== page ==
Today's poem is by Diane di Prima. I had never heard of her until last night when I was reading about her in Word of Mouth (which I was reading again because it's due back at the library today).
An Italian-American poet and major figure of the beat movement, how have I never run across her considering my dad came of age in the 60s and my English degree?
photo courtesy of The University of Louisville
From the book's introduction: "She believes there is a worldwide war going on against the imagination, and that we have to resist at all costs the flattening and deadening of our dreams." This anthology of poems was published in 2003 so I really wonder if her opinion has changed considering the explosion of creativity on the web via blogs, Etsy, etc.
Here now is our Friday Poem, which di Prima wrote for her maternal nonno.
April Fool Birthday Poem for Grandpa
by Diane di Prima
Today is your
birthday and I have tried
writing these things before,
in the gathering madness, I want to
for telling me what to expect
no punches, back there in that scrubbed Bronx parlor
for honestly weeping in time to
italian operas for
pulling my hair when I
pulled the leaves off the trees so I'd
know how it feels, we are
involved in it now, revolution, up to our
knees and the tide is rising, I embrace
strangers on the street, filled with their love and
mine, the love you told us had to come or we
die, told them all in that Bronx park, me listening in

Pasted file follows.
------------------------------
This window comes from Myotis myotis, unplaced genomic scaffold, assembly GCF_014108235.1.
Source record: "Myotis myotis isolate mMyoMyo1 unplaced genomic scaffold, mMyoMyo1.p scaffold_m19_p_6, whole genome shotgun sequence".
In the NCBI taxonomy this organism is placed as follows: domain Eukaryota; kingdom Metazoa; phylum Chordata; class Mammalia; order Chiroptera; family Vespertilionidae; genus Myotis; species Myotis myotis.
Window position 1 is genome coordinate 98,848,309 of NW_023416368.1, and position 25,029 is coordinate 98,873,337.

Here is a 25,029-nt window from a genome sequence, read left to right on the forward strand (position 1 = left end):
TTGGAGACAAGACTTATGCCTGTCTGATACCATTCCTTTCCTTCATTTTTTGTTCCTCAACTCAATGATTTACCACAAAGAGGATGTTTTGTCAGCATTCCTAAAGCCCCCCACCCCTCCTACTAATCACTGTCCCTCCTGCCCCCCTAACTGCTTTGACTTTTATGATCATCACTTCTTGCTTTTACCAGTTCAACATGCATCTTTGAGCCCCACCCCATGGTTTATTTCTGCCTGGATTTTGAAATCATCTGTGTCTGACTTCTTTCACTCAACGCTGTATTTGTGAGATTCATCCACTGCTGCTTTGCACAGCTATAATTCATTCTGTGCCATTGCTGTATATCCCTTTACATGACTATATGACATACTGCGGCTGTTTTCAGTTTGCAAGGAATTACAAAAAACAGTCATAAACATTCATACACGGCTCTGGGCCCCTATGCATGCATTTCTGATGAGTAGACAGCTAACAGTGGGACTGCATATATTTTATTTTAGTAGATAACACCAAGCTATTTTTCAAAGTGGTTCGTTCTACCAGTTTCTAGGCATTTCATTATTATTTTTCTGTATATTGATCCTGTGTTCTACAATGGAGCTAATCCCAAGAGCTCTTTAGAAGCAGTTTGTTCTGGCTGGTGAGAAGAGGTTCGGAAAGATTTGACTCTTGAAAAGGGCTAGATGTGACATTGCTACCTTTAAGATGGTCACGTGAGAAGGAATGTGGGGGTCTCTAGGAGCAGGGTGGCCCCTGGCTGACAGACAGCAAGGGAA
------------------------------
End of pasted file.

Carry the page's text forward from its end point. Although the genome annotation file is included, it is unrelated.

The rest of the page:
spring Bronx dusk, breathing stars, so glorious
to me your white hair, your height your fierce
blue eyes, rare among italians, I stood
a ways off, looking up at you, my grandpa
people listened to, I stand
a ways off listening as I pour out soup
young men with light in their faces
at my table, talking love, talking revolution
which is love, spelled backwards, how
you would love us all, would thunder your anarchist wisdom
at us, would thunder Dante, and Giordano Bruno, orderly men
bent to your ends, well I want you to know
we do it for you, and your ilk, for Carlo Tresca,
for Sacco and Vanzetti, without knowing
it, or thinking about it, as we do it for Aubrey Beardsley
Oscar Wilde (all street lights shall be purple), do it
for Trotsky and Shelley and big/dumb
Eisenstein's Strike people, Jean Cocteau's ennui, we do it for
the stars over the Bronx
that they may look on earth
and not be ashamed.
Phew, I don't know half of those people but it's okay! I know my grandma loved Italian opera, especially Caruso and later Bocelli of course. I wonder if my dad went to the Bronx and listened to her grandpa Dominic Mallozzi stir up the masses? And, by the way, I *totally* believe that part about the hair pulling.
Happy Friday friends, and don't forget you can enter my giveaway until 5 p.m. PST today! I will announce the winner bright and early on Monday morning.